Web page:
August 15, 2021
“You are what you eat.”
Where did this saying come from? As near as we can tell, the idea probably started in the nineteenth century in France or Germany. The actual phrase didn’t emerge in English until some time later. An ad for a meat market in 1923 stated: “Ninety per cent of the diseases known to man are caused by cheap foodstuffs. You are what you eat.”
I’m not sure where the meat market got its statistics, but this does seem to be the first time the phrase “you are what you eat” made it into print. The simple idea that we need to eat wholesome food in order to stay healthy had a new catch phrase.
It’s true for our spiritual health, as well. Sometimes we get spirit and body confused. We feed our bodies because we experience spiritual hunger. In today’s reading from the sixth chapter of John’s gospel, Jesus addresses this confusion.
51 I am the living bread that came down from heaven. Whoever eats of this bread will live forever; and the bread that I will give for the life of the world is my flesh.”
52 The Jews then disputed among themselves, saying, “How can this man give us his flesh to eat?” 53 So Jesus said to them, “Very truly, I tell you, unless you eat the flesh of the Son of Man and drink his blood, you have no life in you. 54 Those who eat my flesh and drink my blood have eternal life, and I will raise them up on the last day; 55 for my flesh is true food and my blood is true drink. 56 Those who eat my flesh and drink my blood abide in me, and I in them. 57 Just as the living Father sent me, and I live because of the Father, so whoever eats me will live because of me. 58 This is the bread that came down from heaven, not like that which your ancestors ate, and they died. But the one who eats this bread will live forever.” (John 6:51-58)
Here we are in week four of this sixth chapter of John’s gospel, and it’s a hard slog, isn’t it? Wading through John’s repetitions, I see my 10th grade English teacher, Miss Kidd, waving her red pencil and shaking her head, saying, “Redundant, redundant, redundant!”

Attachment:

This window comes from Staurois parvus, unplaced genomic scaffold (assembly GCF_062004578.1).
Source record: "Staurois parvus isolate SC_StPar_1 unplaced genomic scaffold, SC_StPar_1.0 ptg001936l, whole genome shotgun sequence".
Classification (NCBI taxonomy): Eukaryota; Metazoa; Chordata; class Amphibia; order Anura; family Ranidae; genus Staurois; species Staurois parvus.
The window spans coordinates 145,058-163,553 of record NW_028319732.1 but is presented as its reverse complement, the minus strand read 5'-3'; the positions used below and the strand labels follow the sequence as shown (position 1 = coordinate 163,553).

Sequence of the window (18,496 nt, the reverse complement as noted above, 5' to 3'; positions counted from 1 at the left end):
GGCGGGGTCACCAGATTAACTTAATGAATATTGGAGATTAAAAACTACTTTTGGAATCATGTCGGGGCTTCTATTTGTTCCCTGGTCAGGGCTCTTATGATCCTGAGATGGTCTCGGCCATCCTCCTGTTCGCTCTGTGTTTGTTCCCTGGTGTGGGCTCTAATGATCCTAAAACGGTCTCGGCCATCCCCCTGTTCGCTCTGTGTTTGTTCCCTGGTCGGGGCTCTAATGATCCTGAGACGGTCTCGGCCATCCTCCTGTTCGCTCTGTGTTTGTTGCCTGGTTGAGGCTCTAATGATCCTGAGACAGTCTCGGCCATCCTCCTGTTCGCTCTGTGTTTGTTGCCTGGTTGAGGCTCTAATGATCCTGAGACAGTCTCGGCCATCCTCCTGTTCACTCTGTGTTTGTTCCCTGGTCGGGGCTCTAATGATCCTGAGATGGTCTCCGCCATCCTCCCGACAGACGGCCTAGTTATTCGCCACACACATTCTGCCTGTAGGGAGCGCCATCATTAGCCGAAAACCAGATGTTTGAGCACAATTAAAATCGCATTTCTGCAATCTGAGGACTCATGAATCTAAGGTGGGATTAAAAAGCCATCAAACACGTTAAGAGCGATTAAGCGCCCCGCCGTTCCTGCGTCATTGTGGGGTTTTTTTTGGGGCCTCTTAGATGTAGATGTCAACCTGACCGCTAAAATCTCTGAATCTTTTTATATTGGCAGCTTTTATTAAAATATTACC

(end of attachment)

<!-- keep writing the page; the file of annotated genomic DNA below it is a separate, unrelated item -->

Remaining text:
Just how much more do we really need to hear this? How many more times must Jesus say, “I am the true bread from heaven” and “feed on me”? Apparently, John thinks we need to hear it again, and again. Only this time, the message is getting more intense, more graphic, and more alarming. In fact, Jesus is getting downright disgusting.
Our reaction might be very much like that of the little girl who suddenly found herself paying close attention to the Communion liturgy one Sunday. As the pastor recited the words of institution, “Take, eat, this is my body broken for you; take and drink, this is my blood, poured out for your sins,” the little girl interrupted the somber moment with a very loud, “Ew, yuck!”
And then there’s the more personal question about this reading: “So what? What does all this repetition about bread and flesh and blood have to do with my life in the here and now? How do these words, full of symbolic meaning 2000 years ago, matter in my present situation?